you sent me, and am very much pleased with it. I think it is a very Important hook, and it would be a Godsend to
every family throughout ttta whole world to have one of thdm." The book Is sent FREE on receipt, of stamps to
cover expense of malting ONLY. Send 31 ono-ccnt stomps for cloth-bound booh, or 21 damps for tho book
fn paper covers. ;;: ;. V;V ? ::Ai : IWZ. nl Y. PIERCE, Buffalo, N. Y.
Th Prisoner KearaJn In Good Spirit
: Effort to Becare CommaUttlos
WIU Be Mad. .
, t (From Daily, Jan. 24th.) : .
W. G. Magers, who was twice; con
victed in the circuit court for Polk
county of the murder of Raymond D.
Sink on September 13. 1858, is io be
executed on Friday, February 2d,' at
to a. m., and invitations, to the ekecu
twn, issued; by Sheriff J. G. Van' Ors
del, of Polk county, were yesterday re
ceived by the local officers. The in
vitation in the usual black "bordered
card, inviting the person' addressed $o
attend the execution. ,
Sheriff Van Orsdel is making his
preparations, having secured the rope
and other paraphernalia used "by Sher
iff V. W. Withers, of .Lane county, in
the execution of Branton' last spring.
A" death watch was long ago set on
th condemned man, and every effort
is made to prevent 0 any interference
'with. thj course of the law.
It was rumored, a few days ago, that
evidence had been found that someone
from o-'.tside the jail was attempting
to provide! Magers with means to cheat
the gallows by taking . his own lifc.
This, the oflicers of Polk county assert,
is an error; that no such efforts have
been made, and that, were they jto be
made, they would fail as the condemn
ed man is watched far too closely to;
succeed in any attempt at self-destruction.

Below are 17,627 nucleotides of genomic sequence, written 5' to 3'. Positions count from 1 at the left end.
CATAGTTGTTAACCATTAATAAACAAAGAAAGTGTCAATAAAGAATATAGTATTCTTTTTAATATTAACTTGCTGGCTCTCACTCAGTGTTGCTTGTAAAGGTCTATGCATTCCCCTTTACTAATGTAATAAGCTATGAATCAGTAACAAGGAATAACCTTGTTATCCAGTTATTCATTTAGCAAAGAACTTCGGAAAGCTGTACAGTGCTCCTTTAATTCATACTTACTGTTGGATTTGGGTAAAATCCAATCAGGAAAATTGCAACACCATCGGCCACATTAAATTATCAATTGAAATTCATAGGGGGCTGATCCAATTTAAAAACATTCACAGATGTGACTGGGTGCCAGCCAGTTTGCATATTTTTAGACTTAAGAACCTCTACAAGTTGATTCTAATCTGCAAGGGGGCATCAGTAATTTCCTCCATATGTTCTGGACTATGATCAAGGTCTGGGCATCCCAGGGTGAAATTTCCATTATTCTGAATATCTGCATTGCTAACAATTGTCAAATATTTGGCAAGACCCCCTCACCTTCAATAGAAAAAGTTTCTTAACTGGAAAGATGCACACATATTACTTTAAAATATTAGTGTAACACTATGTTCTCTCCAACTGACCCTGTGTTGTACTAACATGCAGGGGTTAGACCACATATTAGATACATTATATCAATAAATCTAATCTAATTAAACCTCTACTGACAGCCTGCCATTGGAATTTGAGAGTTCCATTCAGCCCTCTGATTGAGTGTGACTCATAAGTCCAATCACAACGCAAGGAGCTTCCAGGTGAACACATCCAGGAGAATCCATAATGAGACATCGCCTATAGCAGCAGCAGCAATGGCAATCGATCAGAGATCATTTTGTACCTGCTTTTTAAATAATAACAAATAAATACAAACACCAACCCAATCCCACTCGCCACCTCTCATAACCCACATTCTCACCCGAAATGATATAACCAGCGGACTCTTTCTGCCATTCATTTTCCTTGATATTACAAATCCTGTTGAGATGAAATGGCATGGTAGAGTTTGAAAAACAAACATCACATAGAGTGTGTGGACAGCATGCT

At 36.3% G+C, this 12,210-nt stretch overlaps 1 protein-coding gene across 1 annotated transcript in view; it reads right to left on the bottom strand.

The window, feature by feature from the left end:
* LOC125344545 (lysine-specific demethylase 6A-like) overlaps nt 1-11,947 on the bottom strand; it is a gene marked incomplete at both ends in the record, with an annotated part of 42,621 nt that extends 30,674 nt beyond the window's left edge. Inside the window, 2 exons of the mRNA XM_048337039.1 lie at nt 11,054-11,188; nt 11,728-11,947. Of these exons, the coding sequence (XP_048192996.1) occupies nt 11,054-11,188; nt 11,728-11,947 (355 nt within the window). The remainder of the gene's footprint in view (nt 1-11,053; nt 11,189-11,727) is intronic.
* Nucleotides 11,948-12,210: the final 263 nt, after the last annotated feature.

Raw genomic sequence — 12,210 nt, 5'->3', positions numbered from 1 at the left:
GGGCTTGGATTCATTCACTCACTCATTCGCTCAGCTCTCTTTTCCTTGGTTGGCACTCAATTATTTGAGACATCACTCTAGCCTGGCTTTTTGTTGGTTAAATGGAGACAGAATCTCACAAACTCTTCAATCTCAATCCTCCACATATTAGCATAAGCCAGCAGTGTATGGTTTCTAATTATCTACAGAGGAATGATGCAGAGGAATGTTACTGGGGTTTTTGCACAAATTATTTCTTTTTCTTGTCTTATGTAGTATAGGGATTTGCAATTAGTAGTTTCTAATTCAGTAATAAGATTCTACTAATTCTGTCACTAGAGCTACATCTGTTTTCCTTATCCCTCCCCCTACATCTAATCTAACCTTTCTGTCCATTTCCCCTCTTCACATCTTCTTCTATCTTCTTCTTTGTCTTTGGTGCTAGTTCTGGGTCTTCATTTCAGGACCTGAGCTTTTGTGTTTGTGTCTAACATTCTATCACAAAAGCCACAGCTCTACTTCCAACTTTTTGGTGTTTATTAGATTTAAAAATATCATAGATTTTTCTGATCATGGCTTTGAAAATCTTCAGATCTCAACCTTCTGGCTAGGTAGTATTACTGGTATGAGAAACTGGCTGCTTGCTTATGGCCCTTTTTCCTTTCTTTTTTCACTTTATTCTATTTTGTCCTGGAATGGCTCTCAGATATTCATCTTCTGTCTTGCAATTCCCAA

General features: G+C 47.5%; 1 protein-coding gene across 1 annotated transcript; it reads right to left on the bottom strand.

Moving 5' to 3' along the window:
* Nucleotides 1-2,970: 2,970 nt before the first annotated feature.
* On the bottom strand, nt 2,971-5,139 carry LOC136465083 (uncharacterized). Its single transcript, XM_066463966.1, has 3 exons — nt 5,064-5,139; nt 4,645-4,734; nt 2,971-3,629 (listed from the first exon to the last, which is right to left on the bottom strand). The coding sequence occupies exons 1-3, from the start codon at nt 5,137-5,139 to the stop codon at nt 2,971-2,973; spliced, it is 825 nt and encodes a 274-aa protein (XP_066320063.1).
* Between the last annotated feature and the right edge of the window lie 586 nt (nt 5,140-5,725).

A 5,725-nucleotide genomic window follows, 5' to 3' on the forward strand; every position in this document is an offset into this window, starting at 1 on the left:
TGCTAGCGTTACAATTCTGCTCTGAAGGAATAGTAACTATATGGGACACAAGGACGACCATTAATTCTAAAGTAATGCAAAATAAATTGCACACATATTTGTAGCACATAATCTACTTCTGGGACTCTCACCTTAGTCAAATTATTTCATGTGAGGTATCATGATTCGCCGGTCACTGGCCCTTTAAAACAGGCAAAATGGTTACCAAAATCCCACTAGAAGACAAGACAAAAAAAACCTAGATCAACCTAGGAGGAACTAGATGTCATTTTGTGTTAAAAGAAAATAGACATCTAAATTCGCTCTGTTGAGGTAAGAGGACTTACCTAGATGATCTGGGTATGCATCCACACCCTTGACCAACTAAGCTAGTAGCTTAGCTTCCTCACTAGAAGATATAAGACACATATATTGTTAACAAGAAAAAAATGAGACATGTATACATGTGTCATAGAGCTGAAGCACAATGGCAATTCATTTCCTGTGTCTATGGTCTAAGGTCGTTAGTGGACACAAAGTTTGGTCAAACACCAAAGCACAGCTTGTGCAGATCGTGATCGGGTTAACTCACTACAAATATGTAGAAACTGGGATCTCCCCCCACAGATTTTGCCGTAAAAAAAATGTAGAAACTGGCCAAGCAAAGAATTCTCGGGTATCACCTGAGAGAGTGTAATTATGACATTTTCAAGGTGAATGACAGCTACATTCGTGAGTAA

- - ' : I
Judge W. L. Wells, of : the Polk'
county court, in : conversation with a
representative of the Statesman, yes
terday, stated that all f preparatioiii
for the execution were; well under
way, the scaffold being in course , of
construction, and it is expected that
there will be no hitch in the "proceed-?
ir.gs.- : ; .; r il - ' - f
Magers is said to appear as well as
usual, and seems resigned to his fate.:
He is in his cstial good spirits and
shows no signs of breaking down, al-;
thottgh the hour of his execution is:
rapidly drawing nearer, it being fixed
less than ten days Jiencei ;;
i Gov. T.,T Geer has received two or
three letters, .from residents of Polk
county, urging a commutation of th
.death sentence to life imprisonment,
and a petition is said to be in circula
tion to - the same effect. , Thus1 far,
however, none of the jurors trying the
case, nor the state's attorneys and trial
judge have -recommended such a
course; in fact, the attorneys !who
prosecuted the case are said to be ready
to resist any effort which may be made
to sect' re clemency. t -
W, II. Ilobson Has Purchased 'a Store
, in That Wide-awake Town in
Eastern Oregon. J ...
Hon, W. II. Ilobson, of this city, it
appears, wHl engage - in business in
S'.impter, Eastern Oregon's- latest min
ing center, having purchased the store
of ,W. C. Caldcr, of that place, one of
the- principal owners of the Sumpter
townsite and its leading merchant.
Mr. Calder is well known in Salem,
having made periodical trips to this
city for a number of years, as special
agent rf the 'Aachen & Munich Insur
ance Company, and later for the Tew
Zealand Company' In speaking of Ithis
sale, the Pendleton East Oregonian;
of the 20th inst, says: , . i . .
-Concerning W. C Caller, whose
many friends in ' Pendleton will learn
with pleasure that he is prospering in
his Sumpter ventures, the Sumpter
Miner says: i ,
"W.;,C Calder, who has sosucccss--fully
conducted thei general "merchan
dise business at the Red Front store
since March, 1899, 'building "it tip from
a small country -stfK-k to' its present
magnitude, has transferred his entire
interest and pood ,vHU in- the. business
to the Hon. W. It,' Hobion, state sena
tor, and one of the tcst known men in
Oregon, politically, socially and finan
cially, and especially in Masonic circles!
"Mr. Calder crivca . rm the crrneral-
merchandise business ,that he may de-.'
vote, his; entire timje and attention to;
the Sumpter Townsite Company, . Lim
ited, ot which he is (secretary and treas
urer and a heavy stockholder."
Said Ma, Gadabout, who had "tome
to spend the day. to little Edith:, .
re you giaa . xo see me again,
Edith?",' ; -; - ' .;'..-
"' Yes, "ma'am, and , mamma's glad,
too," replied the child.
is she?",;;v. ..; : -; ;
t "Yes; ma'am. 4 She said she hoped
you'd come today and have , it over
with." Qh'ro State Journal.
Mrs. A. L. McCuilv returned to her
nome in rortland ypsterday ?lternon.
Legal Blanks, Statesman, Job office.